Unless you find that you possess flippers instead of feet and have gills for lungs, you will be most comfortable while you are spending your time on terra firma. But then, in all probability, most of your fun trips include travel by boat; so, to alleviate the concerns of seasickness on such occasions, you need to gear up the right way—by having the right tips up your sleeve.
Seasickness—Why does it Occur?
Seasickness is nothing but a specific type of motion sickness that takes place because of the conflicting signals sent by your body’s motion sensors to your brain. This uneasy feeling is usually triggered off by your inner-ear that tends to detect motion directionally and your eyes which end up detecting motion spatially. Your muscle, skin and joint receptors are also responsible for coordinating and aligning the orientation and motion of your body.
So, even while your eyes are viewing something that seems to be stationary (like your clammy reflection in the cabin’s mirror) but your inner ear understands the rockin’ and rollin’ of your cruise liner, your brain ends up rebelling and making you feel sick.
Who are the people who Get Sea-Sick?
Most people vary in their sensitivity to seasickness with children aged over two and women being worse placed than men. The overall cycle of motion also has a lot to do with the cycle of act if getting seasick too. It’s good to understand and remember that a typical loop of seasickness for larger ships is about five seconds, while smaller boats have less of an impact with shorter cycles.
Prevention of Seasickness
So, what are the best ways of keeping seasickness at bay? Well, if avoiding boat rides is not your scene, then it will do you good to give these acts a shot. You will be at your best by nipping off seasickness in the bud—right at the very onset if possible. Trans-dermal patches are probably the most effective means of ensuring that you remain fit and healthy on a cruise or short river ride and not get nauseous. However, this remedy comes packaged with its very own side effects that may include dry-mouth, blurred vision, drowsiness and so forth. Before applying them on-board, it is a good idea to test the same before setting sail and understand the visible side effects, if any. (Image by Ocean Networks Canada)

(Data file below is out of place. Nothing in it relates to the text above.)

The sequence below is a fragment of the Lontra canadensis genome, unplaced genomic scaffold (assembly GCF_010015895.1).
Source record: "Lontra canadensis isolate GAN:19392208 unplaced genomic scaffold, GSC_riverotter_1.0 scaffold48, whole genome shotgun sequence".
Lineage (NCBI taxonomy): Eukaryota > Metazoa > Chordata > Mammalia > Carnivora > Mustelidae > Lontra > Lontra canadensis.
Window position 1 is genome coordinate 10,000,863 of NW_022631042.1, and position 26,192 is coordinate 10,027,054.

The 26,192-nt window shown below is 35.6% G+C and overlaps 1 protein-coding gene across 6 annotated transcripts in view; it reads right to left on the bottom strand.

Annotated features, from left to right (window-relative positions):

Natural ways to keep Seasickness in Check
You may also take the natural route to avoiding seasickness. So, if you begin feeling nauseous when you are sea, then move towards the center of motion of the boat, as close as possible to sea level. Ensure that you are facing the front of the ship, fix your gaze upon the far-off piece of land visible on the horizon and try to get plenty of fresh air—these steps will align your motion signals to your brain and help you get over the feeling. Avoiding alcohol, reading or watching TV also goes a long way in curbing your seasickness. And yes, you may also try pressing down on the right acupressure point co-relating to motion—just an inch above your wrist.
Sometimes, the best way of avoiding this stressful situation, is to go in for a good long nap.
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Featured image courtesy by Chunky van Monkey